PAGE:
For millennia, human beings have wondered about the lights in the night-time sky. Astronomy lets us learn more about them – even about the ones that we can’t see with our eyes.

How to Use this Video

In this video, we talk to astronomers and astrophysicists that use data collected by telescopes to learn about our universe. We discuss how different types of light can tell us different things and about how we search for exoplanets.

Find the video below, as well as some of the important science senses it features relating to experimental design, using proxies, and drawing evidence-based conclusions.

Have thoughts about the video? What resources or activities have you used to teach this topic in your class? We’d love to know – share your voice by sending us a message below 🙂


Science Senses Featured in this Video

Number sense

Having a sense of scale

Data sense

Using proxies

Knowledge sense

Using multiple lines of evidence to support conclusions

Repeating experiments

Activities & Lesson Plans

Using spectra – one way astronomers get important information about the chemical composition of distant objects is through their emissions spectra. Activities can be built around observing different spectra (if you have access to optical spectroscopes) or printouts of spectra from objects in our universe. Students can determine what elements are being detected and what conclusions can be drawn from this information.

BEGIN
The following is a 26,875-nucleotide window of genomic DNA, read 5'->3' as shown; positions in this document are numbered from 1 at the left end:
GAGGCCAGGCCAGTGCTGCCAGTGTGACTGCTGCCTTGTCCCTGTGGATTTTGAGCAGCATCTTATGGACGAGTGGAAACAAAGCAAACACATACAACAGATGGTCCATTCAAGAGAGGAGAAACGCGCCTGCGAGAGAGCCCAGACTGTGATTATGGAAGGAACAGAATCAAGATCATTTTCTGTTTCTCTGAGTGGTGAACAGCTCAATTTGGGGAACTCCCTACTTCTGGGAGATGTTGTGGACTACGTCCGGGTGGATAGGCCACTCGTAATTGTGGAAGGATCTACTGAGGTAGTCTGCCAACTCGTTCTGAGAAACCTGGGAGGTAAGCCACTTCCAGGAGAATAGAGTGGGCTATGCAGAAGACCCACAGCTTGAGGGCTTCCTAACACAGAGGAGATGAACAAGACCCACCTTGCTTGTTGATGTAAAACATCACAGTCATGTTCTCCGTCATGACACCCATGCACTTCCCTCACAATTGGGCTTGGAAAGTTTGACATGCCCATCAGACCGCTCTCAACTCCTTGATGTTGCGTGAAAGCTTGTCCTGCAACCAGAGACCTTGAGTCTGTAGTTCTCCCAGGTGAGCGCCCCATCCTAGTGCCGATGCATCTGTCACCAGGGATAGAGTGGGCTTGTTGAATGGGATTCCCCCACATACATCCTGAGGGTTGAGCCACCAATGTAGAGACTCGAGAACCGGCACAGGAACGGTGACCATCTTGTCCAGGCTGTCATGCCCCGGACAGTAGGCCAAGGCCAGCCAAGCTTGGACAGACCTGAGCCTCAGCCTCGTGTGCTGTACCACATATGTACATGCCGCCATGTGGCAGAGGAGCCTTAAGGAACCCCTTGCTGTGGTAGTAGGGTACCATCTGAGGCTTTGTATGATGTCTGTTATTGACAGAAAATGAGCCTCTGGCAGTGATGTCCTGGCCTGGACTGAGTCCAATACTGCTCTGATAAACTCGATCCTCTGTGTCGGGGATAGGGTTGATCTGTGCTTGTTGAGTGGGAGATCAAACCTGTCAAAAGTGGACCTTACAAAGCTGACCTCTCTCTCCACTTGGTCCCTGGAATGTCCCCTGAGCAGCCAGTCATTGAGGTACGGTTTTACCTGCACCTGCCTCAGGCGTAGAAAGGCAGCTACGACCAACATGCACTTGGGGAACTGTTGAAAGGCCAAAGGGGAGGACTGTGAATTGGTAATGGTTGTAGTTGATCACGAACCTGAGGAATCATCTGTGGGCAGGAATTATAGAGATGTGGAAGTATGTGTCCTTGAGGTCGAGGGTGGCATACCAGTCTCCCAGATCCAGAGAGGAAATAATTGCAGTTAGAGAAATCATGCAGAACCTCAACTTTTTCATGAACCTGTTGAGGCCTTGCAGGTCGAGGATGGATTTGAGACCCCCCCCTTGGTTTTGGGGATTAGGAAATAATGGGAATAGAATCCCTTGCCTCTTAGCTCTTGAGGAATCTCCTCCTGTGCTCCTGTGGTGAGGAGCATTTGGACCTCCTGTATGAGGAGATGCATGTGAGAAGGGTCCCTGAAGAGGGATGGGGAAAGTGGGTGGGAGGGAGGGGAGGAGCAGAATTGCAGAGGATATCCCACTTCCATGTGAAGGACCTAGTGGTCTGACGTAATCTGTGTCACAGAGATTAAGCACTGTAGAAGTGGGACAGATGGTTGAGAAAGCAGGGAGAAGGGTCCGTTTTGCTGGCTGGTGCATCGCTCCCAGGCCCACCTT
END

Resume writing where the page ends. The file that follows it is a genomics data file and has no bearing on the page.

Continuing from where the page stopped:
Detecting exoplanets – NASA is a great resource for activity ideas related to detecting exoplanets. They have activities appropriate for every student level here.

Proxies – since we can’t get to the places that astronomers want to investigate, we have to learn as much as we can from the light that reaches earth. Have a discussion in class about what proxies are, what assumptions are behind them, and how we know they are reliable.



Billings. 2014. Astronomers Search for Moons Circling Distant Exoplanets. Scientific American. 310(1).

OpenStax. 2016. Chapter 1: Science and the Universe: A Brief Tour from OpenStax, Astronomy. OpenStax. (Access the OER here.)

OpenStax. 2016. Chapter 17: Analyzing Starlight from OpenStax, Astronomy. (Access the OER here.)

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